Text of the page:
KARIBU MAISHANI

KARIBU MAISHANI

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Sunday, May 22, 2011

Realitiy of Osama's Death Photo

This is The Photo was show by the news channels..... Se the Line..
and check the diffrence of colours above and below........







This is the original photo of which upper and the Shoulder part was used in editing of OSAMA's PHOTO...






This is the crude form i made for u people to understand the reason of colour difference....





This is The real photo of Osama Bin LADEN........
as far as i remember this is the photo taken in yr1999 or 2000....




So according to me Photo of OSAMA's Death is an equation..........................:P




According to equation It's proved that photage was not real........
We don't Know OSAMA is dead or Alive....
but he wasnt killed in pakistan LAST DAYS




The new world's tallest building






On July 21, construction reached 1,680 feet on the 141st floor of the Burj Dubai tower in Dubai, United Arab Emirates, making it the largest building in the world. The skyscraper is now 13 feet above the former record holder, Tapei 101 in Taiwan, which is 1,667 feet above the ground.

Burj Dubai is the tallest building now, and according to the official site, it's nowhere near finished. The final height and number of stories are a secret.

Read more: http://news.cnet.com/2300-1008_3-6198214.html#ixzz1N63z6rTc







World’s Biggest Building Coming to Moscow: Crystal Island




Moscow’s rapidly growing skyline will soon feature an eye-popping new addition: Crystal Island, which will be the world’s biggest building when completed. Sir Norman Foster’s mountainous 27 million square feet spiraling “city within a building” will cost $4 billion and it is scheduled to be built within next 5 years.

The Crystal Island will be Lord Foster’s second large scale project in the Russian capital, and his third new building design that resembles a volcano (we’re talking about his two mountainous buildings in Astana, Kazakstan). Although many people are calling this design the ‘Christmas Tree’ of Moscow – we can’t help but be reminded of the utopian and also rather volcanic X-Seed 4000 design for Tokyo. Unlike that pipe-dream project, however, Foster has a track record of getting buildings built, so the likelihood is high that we will see this striking structure towering over the Kremlin within 5 years time.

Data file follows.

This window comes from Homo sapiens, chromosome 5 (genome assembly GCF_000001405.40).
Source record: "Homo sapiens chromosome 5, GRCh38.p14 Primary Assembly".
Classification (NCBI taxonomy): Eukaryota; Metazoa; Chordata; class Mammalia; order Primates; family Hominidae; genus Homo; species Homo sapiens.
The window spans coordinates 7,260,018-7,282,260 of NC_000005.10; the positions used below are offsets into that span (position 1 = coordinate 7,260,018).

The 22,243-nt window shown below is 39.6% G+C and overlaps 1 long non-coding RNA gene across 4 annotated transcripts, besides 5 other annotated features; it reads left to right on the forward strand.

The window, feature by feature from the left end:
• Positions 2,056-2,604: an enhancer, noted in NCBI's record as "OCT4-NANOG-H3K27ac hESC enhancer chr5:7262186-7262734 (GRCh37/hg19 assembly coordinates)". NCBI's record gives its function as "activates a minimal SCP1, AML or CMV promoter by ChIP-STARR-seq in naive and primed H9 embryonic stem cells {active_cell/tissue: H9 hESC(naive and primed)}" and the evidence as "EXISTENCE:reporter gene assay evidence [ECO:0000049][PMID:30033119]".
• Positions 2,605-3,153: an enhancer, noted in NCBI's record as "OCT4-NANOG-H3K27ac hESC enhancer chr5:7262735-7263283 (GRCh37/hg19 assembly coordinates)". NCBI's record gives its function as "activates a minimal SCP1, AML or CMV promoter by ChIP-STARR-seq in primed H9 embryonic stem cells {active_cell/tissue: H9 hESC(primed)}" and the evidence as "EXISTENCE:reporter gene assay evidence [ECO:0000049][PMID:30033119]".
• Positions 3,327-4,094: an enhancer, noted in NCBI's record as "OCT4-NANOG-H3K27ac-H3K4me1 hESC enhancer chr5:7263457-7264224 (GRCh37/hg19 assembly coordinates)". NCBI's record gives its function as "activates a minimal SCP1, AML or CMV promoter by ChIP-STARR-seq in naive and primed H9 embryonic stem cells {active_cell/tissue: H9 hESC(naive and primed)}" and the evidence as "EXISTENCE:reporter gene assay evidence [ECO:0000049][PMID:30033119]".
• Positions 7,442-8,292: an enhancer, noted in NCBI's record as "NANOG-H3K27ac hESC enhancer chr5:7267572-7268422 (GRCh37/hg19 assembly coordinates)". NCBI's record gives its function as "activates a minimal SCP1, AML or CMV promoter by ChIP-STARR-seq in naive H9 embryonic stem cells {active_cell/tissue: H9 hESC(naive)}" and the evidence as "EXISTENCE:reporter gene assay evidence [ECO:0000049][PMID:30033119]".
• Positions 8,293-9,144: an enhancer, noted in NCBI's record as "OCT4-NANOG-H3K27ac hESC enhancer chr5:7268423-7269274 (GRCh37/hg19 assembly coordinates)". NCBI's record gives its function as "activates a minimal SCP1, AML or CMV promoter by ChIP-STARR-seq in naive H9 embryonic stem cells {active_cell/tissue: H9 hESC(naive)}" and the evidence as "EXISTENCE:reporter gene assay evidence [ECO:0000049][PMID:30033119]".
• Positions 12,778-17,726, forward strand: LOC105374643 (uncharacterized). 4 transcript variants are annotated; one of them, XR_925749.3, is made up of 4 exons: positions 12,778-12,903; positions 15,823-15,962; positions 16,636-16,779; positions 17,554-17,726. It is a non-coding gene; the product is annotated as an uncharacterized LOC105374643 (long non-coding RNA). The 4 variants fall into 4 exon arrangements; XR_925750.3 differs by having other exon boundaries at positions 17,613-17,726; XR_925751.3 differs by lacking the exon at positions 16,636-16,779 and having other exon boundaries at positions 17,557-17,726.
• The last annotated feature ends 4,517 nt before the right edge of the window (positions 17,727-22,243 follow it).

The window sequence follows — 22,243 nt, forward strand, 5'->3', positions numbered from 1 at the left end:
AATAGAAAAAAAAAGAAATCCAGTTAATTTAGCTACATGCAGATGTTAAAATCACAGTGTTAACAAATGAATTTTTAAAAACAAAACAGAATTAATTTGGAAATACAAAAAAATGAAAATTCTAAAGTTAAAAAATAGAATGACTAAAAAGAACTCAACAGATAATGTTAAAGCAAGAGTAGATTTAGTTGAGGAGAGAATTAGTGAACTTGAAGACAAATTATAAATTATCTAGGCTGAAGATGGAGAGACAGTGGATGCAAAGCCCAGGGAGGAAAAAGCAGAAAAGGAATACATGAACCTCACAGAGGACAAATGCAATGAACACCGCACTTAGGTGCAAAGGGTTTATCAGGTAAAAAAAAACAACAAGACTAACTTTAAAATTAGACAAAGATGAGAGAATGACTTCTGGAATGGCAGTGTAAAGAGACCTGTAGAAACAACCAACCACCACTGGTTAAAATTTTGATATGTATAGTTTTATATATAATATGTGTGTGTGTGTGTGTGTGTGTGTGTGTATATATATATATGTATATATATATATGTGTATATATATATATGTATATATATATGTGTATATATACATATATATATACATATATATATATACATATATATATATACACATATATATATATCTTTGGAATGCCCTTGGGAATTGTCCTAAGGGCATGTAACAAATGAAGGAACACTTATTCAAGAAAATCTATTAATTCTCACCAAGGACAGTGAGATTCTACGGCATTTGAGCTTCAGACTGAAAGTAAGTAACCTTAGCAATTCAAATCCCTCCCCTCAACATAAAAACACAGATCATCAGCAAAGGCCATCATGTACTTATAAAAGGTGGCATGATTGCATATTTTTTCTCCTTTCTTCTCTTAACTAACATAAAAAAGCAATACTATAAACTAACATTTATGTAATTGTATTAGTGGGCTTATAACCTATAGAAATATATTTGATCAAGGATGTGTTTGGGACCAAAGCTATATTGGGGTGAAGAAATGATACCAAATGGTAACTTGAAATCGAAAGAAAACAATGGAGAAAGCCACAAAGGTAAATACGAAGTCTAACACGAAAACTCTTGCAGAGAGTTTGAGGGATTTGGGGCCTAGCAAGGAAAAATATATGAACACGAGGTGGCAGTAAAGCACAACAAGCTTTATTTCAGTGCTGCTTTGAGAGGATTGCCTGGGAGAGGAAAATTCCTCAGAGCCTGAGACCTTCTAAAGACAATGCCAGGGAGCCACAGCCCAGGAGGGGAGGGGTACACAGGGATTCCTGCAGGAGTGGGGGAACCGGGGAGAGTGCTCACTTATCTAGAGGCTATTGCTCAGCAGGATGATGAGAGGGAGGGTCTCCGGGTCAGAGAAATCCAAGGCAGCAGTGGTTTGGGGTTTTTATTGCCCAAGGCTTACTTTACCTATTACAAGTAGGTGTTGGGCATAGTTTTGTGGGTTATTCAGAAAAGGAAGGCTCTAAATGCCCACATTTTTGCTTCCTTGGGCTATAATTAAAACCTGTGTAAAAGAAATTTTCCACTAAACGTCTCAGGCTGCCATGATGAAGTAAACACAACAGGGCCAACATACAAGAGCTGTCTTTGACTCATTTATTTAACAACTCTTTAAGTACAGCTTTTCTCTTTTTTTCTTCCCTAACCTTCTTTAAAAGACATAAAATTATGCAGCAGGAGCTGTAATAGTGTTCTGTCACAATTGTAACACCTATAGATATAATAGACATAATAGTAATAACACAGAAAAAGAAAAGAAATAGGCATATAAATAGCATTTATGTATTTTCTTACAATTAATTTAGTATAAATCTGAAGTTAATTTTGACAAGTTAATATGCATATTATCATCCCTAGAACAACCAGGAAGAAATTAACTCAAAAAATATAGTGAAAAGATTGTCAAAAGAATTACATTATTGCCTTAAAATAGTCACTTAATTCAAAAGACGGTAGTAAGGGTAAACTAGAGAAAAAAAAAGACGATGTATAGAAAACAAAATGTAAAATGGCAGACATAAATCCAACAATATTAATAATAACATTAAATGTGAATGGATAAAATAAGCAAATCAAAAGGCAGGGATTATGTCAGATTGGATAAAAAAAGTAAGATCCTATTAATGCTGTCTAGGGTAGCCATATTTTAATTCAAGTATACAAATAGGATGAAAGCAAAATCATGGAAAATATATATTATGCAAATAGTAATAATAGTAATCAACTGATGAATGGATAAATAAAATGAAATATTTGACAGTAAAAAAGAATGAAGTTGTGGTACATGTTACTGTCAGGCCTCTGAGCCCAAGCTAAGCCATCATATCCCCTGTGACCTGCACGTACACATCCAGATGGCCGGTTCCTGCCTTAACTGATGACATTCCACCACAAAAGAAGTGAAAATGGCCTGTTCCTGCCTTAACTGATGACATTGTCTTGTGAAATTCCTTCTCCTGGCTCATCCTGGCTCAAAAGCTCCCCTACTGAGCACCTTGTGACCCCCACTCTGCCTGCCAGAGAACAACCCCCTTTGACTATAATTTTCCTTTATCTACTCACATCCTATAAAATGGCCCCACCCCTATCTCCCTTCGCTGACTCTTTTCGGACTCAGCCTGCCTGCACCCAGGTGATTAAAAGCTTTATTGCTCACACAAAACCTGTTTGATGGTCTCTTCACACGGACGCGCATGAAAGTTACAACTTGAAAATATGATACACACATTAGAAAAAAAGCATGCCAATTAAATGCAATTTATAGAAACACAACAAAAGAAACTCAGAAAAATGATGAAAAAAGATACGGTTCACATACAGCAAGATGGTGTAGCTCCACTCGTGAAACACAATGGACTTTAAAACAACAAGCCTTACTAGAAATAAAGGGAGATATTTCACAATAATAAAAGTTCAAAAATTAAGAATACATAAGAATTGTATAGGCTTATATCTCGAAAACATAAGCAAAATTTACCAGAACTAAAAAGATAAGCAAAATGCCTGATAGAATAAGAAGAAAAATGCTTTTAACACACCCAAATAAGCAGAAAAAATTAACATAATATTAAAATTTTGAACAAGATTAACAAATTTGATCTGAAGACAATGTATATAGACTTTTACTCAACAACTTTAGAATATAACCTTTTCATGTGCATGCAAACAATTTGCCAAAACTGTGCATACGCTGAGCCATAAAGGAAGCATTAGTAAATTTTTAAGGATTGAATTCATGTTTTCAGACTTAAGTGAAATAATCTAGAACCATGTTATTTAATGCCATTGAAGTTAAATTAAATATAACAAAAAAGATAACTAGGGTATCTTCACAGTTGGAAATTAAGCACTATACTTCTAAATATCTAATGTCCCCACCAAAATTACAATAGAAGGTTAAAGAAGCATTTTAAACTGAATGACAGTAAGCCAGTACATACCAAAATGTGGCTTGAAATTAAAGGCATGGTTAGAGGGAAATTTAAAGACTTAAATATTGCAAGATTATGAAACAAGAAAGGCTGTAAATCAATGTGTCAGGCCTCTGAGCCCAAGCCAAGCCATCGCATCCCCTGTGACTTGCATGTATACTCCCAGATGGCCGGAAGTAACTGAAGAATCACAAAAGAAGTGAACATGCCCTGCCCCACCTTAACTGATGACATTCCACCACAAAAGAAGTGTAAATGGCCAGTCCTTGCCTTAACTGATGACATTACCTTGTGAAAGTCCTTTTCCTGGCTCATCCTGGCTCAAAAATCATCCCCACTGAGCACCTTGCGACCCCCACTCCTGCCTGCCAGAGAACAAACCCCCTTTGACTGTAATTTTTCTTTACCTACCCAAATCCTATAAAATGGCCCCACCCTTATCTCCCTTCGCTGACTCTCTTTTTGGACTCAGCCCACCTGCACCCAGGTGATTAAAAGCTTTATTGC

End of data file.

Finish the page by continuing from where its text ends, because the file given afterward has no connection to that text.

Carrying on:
The statistics for the project are absolutely staggering; floor area alone will be four times the size of Pentagon in Washington DC. The incredible 1500 ft. tall multi use structure will feature 900 apartments, 3000 hotel rooms, an international school for 500 students, cinemas, a theater, sports complex and much more. There will also be a 16,500 space underground parking lot for all the visitors. The Crystal Island visitors will be able to enjoy panoramic views of Moscow on the viewing platforms located 980 ft. above ground.

And as we’d expect from Foster + Partners, this soon-to-be world’s biggest building will also incorporate a number of sustainable design features into the overall scheme. The exterior facade will be solar responsive and will include solar panels which, along with wind turbines, will generate electricity for the huge tower. Natural ventilation will be provided thanks to numerous strategically placed large atriums. The internal environment will also have dynamic enclosure panels slotted into the structural framing that will allow daylight to penetrate deep into the heart of the structure; the panels will also be controlled to modify temperature inside the building – closed in winter for extra warmth and opened in summer to allow natural ventilation. Energy management is at the heart of this structure, several on-site renewable and low-carbon energy generation projects are planned.